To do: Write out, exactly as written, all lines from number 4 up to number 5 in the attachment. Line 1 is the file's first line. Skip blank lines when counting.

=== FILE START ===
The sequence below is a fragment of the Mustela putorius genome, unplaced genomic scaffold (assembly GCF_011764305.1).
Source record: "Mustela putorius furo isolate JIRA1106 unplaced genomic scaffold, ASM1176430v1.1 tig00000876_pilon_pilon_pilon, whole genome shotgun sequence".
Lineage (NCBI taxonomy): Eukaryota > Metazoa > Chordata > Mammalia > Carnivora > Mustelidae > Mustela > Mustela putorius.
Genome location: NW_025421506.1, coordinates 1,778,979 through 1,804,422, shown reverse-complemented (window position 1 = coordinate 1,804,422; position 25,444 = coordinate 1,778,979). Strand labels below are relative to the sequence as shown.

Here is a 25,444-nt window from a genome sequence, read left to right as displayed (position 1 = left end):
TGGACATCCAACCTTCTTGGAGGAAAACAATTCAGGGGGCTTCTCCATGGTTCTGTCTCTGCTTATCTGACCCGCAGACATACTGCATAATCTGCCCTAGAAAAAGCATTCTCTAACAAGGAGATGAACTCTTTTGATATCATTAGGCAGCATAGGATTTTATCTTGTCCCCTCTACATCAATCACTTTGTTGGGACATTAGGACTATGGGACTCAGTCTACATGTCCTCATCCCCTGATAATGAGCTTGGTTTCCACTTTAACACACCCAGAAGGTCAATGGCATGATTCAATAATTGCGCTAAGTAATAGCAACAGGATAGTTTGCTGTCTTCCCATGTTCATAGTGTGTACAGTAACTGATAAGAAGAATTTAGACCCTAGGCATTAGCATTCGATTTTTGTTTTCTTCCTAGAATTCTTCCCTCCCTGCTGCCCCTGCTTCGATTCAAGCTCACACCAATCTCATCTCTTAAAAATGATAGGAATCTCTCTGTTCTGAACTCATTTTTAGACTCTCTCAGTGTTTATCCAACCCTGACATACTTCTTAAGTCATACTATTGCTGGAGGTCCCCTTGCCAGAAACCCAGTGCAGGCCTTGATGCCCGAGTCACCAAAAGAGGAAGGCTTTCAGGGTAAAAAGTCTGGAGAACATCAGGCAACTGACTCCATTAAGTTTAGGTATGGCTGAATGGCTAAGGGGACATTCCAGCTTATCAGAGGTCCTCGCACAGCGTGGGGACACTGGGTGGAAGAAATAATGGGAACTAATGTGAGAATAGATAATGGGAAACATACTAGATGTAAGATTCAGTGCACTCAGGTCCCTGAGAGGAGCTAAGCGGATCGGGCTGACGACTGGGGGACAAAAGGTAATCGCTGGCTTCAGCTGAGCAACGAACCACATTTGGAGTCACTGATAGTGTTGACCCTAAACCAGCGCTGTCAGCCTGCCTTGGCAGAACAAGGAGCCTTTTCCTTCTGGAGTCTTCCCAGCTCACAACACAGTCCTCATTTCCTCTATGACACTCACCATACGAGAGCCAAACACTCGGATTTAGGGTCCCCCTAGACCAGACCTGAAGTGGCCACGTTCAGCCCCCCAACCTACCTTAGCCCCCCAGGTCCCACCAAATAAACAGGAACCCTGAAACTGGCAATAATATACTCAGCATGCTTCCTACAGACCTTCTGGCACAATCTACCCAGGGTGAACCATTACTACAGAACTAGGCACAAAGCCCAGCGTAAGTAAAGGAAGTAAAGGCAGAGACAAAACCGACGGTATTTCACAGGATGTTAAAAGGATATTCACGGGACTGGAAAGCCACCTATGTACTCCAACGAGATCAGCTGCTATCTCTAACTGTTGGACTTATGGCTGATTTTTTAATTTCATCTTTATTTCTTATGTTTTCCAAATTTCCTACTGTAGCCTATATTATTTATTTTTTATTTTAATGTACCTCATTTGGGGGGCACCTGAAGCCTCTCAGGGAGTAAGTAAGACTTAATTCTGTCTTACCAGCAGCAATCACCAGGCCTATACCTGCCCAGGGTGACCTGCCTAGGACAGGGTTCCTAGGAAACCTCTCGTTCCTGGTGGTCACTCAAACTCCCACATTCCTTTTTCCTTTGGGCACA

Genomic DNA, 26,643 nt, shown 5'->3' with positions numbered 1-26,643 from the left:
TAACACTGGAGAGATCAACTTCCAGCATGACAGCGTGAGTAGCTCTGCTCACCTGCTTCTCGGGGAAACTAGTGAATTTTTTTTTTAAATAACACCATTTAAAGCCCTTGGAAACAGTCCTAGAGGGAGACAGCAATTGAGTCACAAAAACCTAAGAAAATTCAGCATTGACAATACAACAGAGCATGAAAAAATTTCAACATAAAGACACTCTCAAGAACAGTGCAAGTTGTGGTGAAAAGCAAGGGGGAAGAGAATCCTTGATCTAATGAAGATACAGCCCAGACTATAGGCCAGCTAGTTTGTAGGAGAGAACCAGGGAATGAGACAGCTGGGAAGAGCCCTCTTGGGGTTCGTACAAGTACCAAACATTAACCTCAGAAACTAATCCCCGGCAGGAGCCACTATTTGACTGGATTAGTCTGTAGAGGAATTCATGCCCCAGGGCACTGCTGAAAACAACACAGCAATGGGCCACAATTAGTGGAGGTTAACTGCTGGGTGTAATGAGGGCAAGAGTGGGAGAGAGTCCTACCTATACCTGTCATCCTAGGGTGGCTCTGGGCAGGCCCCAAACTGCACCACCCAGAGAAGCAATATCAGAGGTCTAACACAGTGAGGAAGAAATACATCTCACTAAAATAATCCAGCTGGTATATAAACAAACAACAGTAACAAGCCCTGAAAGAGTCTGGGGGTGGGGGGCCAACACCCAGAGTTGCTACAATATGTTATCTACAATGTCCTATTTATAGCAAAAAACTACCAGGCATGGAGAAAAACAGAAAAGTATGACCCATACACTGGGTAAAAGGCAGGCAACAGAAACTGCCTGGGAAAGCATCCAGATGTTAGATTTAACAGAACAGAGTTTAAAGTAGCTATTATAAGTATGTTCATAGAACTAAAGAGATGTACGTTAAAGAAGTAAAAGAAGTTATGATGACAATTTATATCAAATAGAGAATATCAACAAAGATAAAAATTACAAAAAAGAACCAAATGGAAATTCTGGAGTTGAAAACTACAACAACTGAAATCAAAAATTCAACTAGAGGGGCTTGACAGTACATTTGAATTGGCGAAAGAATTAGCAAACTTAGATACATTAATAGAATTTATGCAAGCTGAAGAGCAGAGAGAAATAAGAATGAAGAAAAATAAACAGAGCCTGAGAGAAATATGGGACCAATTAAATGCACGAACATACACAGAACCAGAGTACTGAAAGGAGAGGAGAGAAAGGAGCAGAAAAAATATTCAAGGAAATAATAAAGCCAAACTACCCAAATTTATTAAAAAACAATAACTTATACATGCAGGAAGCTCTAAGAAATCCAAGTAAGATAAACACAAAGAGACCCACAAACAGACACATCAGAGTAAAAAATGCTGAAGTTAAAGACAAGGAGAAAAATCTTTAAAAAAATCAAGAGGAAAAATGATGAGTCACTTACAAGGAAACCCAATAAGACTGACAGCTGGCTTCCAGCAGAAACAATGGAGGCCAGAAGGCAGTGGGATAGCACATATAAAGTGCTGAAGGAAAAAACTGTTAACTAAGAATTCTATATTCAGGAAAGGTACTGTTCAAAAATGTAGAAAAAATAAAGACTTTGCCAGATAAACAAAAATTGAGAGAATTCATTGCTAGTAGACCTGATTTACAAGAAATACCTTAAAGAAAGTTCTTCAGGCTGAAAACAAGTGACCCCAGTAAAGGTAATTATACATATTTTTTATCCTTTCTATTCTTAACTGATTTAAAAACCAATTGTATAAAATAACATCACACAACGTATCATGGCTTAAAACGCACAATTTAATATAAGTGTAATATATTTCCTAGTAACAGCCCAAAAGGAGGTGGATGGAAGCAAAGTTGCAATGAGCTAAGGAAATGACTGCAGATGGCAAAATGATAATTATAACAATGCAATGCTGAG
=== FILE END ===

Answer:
Genome location: NW_025421506.1, coordinates 1,778,979 through 1,804,422, shown reverse-complemented (window position 1 = coordinate 1,804,422; position 25,444 = coordinate 1,778,979). Strand labels below are relative to the sequence as shown.

Here is a 25,444-nt window from a genome sequence, read left to right as displayed (position 1 = left end):